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Pennington turns passion for writing into successful book

Thursday, Mar. 6 | By Constance Lyons
Penny Pennington didn't set out to be a writer, but she has found success with the publication of “It Burns a Lovely Light.”
Courtesy Photo
Penny McCann Pennington didn’t set out to be a writer.

“I went to Radford intending to be a teacher,” she said. “Then I decided it wasn’t what I wanted to do, and I switched to business. But at the same time, I wanted to get into something creative. I started writing for the school’s newspaper. That was the start.”

After graduation Pennington moved to Pittsburgh and went to work for a film company. “I did all sorts of things: worked on a remake of “Night of the Living Dead,” and on “The Silence of the Lambs.” I assisted with casting and, helped train the dogs (for Silence). This was at the time when the city was in decline; the steel industry was failing. We filmed in abandoned factories. The city was just starting to dig out, to begin its recovery.”

Pennington married, moved to Raleigh, N.C., and went into the video industry, founding a company with a couple of partners.

“Once again, I was involved in all the aspects of production,” she said. “I wrote, directed, produced.”

Eventually she divorced, remarried, and movied to Warrenton, where she and her husband own a farm and raise Angus cattle. And she began to write a novel.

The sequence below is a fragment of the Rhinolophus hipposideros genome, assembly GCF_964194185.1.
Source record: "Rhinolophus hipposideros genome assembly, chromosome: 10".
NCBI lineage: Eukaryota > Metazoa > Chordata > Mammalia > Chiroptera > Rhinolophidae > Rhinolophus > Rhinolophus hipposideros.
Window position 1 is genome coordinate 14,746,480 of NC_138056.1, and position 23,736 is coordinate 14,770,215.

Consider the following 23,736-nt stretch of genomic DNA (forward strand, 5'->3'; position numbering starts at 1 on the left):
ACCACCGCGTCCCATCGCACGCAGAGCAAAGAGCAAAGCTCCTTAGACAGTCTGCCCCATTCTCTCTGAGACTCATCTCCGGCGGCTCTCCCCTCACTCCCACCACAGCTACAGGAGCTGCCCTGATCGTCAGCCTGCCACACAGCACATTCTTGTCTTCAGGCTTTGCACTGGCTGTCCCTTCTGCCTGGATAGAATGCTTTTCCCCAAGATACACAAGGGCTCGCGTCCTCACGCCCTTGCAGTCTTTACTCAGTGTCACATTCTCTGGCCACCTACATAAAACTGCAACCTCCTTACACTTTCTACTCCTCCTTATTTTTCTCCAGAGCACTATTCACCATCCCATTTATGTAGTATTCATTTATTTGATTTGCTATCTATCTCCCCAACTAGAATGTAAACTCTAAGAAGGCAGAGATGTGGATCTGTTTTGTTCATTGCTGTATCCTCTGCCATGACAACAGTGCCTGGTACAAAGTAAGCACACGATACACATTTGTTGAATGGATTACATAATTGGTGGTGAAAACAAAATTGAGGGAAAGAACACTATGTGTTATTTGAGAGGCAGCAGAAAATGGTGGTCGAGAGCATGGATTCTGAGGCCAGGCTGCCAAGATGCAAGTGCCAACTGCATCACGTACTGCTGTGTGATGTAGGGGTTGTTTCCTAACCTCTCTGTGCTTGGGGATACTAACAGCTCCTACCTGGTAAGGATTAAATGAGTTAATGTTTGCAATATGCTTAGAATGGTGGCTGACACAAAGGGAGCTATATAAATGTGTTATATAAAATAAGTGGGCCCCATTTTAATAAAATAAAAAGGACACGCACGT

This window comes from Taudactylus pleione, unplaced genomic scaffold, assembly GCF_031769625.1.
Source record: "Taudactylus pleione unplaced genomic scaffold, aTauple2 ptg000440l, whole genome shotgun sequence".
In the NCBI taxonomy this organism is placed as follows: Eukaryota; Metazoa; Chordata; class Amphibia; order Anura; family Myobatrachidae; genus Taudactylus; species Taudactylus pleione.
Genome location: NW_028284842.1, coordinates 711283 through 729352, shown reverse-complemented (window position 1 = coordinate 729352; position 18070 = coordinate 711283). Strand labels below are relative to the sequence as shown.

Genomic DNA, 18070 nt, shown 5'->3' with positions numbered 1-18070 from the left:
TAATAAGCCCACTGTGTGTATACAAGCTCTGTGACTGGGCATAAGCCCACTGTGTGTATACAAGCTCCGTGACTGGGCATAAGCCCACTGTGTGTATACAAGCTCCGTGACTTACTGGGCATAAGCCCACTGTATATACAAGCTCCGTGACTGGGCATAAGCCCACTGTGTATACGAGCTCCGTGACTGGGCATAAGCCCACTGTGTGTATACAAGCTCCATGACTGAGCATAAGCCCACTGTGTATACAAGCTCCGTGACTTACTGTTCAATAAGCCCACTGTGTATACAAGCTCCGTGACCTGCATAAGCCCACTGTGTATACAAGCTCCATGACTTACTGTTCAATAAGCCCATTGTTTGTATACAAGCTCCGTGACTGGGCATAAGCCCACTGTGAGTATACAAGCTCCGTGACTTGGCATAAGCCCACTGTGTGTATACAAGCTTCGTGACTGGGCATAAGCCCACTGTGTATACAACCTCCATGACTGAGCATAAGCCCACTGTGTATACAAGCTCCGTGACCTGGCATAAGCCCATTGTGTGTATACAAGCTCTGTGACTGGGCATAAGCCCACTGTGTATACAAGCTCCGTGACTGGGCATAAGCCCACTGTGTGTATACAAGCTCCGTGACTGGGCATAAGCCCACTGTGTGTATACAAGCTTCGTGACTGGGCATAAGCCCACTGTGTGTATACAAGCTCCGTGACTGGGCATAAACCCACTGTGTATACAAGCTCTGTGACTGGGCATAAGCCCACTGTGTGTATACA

Although, like the main character in the book, Pennington’s father was in the military (a general), the novel is not autobiographical, though, like any novelist, she draws on her own experience.
Most of the book is set in Pittsburgh.

“There’s a subtle parallel drawn between the renaissance of the city and the self-recreation of the characters. They both have to reinvent themselves,” she said.

After the death of her parents, Farley James has to abandon her dreams of being a world-travelled photographer. Her brother William is fragile emotionally and physically, and a savant, and there is now no one else to take care of him. They return to their mother’s childhood home in Pittsburgh, Bridge Manor, now a tumbling down Victorian boarding house run by their dour Aunt Claire.

Slowly, through hard work and friendship Farley begins to climb out of the darkness that has enveloped her. And then disaster strikes: in a senseless attack William is beaten nearly to death. Farley and the Bridge Manor residents take turns caring for him, while at the same time Aunt Clare is struggling not to lose the family home.

“It’s a grim and bitter story in some ways, but also full of hope,” said Pennington. “I worked hard at handling it with levity and humor, especially in creating the boarders. They make up a sort of patchwork family, just as the city is trying to patch itself back together. The focus is on the bonds of family.”

Pennington is working on a second novel, but refuses to reveal its subject.
She loves to write: “I can’t wait to get at it in the morning,” she said. “The story, the characters: they often seem to come out of nowhere. Of course there’s a basic plan, a story line, but I find it somehow developing and changing on its own.”

The use of the word “burns” instead of Millay’s “gives” is intentional. “One of the character objects to Millay’s language. “She says, “a candle burns itself out. It doesn’t just sit there, endlessly glowing.”
“It Burns a Lovely Light” is available from Amazon.com for $13.91 in paperback or $13.21 on Kindle.

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